Educating a woman is educating a generation, believes Dr Shabistan Ghaffar, Chairperson, Committee on Girls Education, National Commission For Minority Educational Institutions (NCMEI), who has made tremendous efforts in breaking various taboos on girls’ education in the Muslim community. In an interaction with ENN, she says education is a weapon which can take nations ahead and women can play a decisive role in this progress. Excerpts from the interview
How challenging is the task of empowerment of minority women through education?
Well, it is challenging every time when one talks of women empowerment. Women, regardless of religion, region or colour are a minority within minority. Every time she raises her voice for equality, even in terms of educational empowerment, she has to struggle and convince every layer of society for her rights. Sometimes, even if parents are motivated to provide education to girls, certain social taboos in the name of religion, culture and region prohibit them from doing so.
As Chairperson, Committee on Girls’ Education, NCMEI, what are the recommendations that have you made?
A number of suggestions and proposals have emerged during close interactions of NCMEI members and its Committee on Girls’ Education with policymakers, regulators, stakeholders, social activists, functionaries of NGOs, community leaders and the like. We gave more than 30 recommendations to the government. These included scholarships, open schooling, distance learning, community college, hostels, teachers training, expansion of Hunar scheme and recognition of Muslim women artisans. Most of these recommendations have been implemented by the ministry.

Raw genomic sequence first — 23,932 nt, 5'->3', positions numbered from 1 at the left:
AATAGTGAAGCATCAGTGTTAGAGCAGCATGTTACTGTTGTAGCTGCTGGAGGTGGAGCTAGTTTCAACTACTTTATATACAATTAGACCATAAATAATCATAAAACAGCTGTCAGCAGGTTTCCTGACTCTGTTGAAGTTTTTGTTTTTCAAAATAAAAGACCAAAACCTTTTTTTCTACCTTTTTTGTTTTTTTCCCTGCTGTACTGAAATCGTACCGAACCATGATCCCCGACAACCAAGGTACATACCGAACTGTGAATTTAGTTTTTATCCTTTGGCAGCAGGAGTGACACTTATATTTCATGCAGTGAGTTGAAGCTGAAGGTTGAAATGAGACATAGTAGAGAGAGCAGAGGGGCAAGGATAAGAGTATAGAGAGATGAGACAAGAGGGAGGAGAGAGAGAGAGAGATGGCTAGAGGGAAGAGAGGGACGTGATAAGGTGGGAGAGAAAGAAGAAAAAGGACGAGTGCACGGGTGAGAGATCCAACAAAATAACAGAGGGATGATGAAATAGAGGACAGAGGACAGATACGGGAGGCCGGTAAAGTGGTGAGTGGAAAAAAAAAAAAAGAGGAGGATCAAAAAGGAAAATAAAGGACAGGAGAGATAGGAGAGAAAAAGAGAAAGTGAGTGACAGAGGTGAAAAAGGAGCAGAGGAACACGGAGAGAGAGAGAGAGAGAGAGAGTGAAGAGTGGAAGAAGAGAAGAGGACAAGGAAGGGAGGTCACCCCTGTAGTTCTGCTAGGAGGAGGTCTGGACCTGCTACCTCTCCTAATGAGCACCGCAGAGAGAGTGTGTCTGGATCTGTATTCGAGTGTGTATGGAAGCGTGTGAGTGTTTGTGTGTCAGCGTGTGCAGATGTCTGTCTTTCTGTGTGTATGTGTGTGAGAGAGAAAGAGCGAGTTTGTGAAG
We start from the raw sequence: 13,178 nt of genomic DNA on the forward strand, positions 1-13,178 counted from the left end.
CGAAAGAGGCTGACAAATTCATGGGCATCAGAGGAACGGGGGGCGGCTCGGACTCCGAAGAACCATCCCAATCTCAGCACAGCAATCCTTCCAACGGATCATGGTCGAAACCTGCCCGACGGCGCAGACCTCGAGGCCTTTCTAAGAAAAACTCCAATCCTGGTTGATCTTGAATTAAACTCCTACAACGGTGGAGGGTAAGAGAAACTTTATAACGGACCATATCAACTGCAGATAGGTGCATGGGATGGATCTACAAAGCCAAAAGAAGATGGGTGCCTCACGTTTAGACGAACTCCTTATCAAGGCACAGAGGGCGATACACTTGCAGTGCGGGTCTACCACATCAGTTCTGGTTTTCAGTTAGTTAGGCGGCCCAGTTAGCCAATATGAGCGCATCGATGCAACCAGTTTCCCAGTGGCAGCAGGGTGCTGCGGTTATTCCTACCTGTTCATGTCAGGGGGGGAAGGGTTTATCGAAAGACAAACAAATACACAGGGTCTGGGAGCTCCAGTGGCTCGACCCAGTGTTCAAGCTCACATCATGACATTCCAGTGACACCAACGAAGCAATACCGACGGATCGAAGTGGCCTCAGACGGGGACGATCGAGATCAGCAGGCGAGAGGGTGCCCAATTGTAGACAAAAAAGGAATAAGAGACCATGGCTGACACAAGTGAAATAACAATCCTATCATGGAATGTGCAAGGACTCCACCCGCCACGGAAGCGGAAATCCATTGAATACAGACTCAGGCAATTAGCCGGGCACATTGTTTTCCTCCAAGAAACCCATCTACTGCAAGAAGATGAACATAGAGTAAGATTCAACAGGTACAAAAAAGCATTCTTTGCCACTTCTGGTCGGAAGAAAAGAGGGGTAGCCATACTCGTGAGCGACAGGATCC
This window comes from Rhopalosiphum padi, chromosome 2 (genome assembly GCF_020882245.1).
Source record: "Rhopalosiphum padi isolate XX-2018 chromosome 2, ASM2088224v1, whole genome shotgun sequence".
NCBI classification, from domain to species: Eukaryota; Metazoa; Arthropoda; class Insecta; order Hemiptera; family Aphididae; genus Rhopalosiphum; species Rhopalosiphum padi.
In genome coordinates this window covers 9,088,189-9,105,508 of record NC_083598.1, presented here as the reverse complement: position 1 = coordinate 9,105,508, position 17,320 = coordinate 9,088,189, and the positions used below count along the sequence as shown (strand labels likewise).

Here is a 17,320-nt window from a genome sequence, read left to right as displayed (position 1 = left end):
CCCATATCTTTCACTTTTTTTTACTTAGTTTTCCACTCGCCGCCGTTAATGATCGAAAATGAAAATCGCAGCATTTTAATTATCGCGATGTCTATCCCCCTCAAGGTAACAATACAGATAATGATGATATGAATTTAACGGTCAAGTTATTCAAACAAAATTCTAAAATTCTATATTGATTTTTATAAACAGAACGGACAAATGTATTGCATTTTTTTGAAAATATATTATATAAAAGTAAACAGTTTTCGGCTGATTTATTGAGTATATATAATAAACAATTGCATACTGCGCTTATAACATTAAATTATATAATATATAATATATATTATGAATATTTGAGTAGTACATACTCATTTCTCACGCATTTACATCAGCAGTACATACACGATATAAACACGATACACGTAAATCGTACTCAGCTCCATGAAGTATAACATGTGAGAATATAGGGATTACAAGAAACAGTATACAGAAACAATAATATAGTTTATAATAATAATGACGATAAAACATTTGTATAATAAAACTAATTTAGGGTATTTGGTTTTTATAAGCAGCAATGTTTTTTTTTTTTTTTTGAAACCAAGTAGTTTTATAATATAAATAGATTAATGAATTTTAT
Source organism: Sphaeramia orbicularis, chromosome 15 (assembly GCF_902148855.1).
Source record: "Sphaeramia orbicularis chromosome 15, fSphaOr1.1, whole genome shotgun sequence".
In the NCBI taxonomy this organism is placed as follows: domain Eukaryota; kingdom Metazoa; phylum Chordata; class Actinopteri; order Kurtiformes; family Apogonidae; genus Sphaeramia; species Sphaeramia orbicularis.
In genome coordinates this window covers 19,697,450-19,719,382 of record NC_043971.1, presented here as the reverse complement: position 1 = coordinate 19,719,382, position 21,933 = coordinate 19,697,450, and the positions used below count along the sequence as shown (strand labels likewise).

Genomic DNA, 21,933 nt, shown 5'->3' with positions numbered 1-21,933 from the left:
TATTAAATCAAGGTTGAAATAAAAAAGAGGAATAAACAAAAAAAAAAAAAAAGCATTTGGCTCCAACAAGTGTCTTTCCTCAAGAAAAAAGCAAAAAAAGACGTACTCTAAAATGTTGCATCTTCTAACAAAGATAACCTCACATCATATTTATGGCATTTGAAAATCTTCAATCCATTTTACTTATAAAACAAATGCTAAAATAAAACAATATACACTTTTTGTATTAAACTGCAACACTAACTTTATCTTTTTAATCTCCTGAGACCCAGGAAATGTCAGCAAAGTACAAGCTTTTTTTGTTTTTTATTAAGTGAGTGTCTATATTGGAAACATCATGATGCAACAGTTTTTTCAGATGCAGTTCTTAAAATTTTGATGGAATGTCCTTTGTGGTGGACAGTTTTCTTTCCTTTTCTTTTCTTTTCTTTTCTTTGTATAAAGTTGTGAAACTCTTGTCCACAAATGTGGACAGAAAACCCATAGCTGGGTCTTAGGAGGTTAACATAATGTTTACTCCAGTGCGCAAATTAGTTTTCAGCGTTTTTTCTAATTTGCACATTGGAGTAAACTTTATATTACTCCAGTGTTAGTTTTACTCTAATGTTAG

What according to you is the state of minority education for girls in the country?
The state of minority education in India is generally regarded as unsatisfactory, particularly for Muslims and Buddhists, who are categorised under the most educationally backward sections of the country. Although Christians, Sikhs and Parsis are deemed as educa tionally better off, they have their own specific issues and problems with regard to education. In spite of being the largest minority group in India, the Muslim community is also faced with immense tribulations, especially in the field of education where it cascades behind. Dearth of suitable educational institutions and lack of proper infrastructure in Muslim-dominated localities is one of the most recurring inadequacies which have had a bearing on the community’s educational attainments for a long time.
How do you see the work of civil society and educational institutions in promoting education?
Community sensitisation is one of the major steps taken by the NCMEI’s Committee on Girls Education. The role of civil society in the process of community development is increasing with the passage of time and the central and state governments are allocating huge funds in the social sector. However, there is a dearth of non-government organisations working exclusively among the Muslim and Buddhist communities. For other minorities such as Christians and Sikhs, quite a good number of NGOs are working and serving the interest of the members of the respective communities. Therefore, there is need to motivate local Muslim activists to form associations committed to community development in large numbers. Moreover, most of the NGOs already serving the community lack due capacity in terms of information, training, documentation and resource management.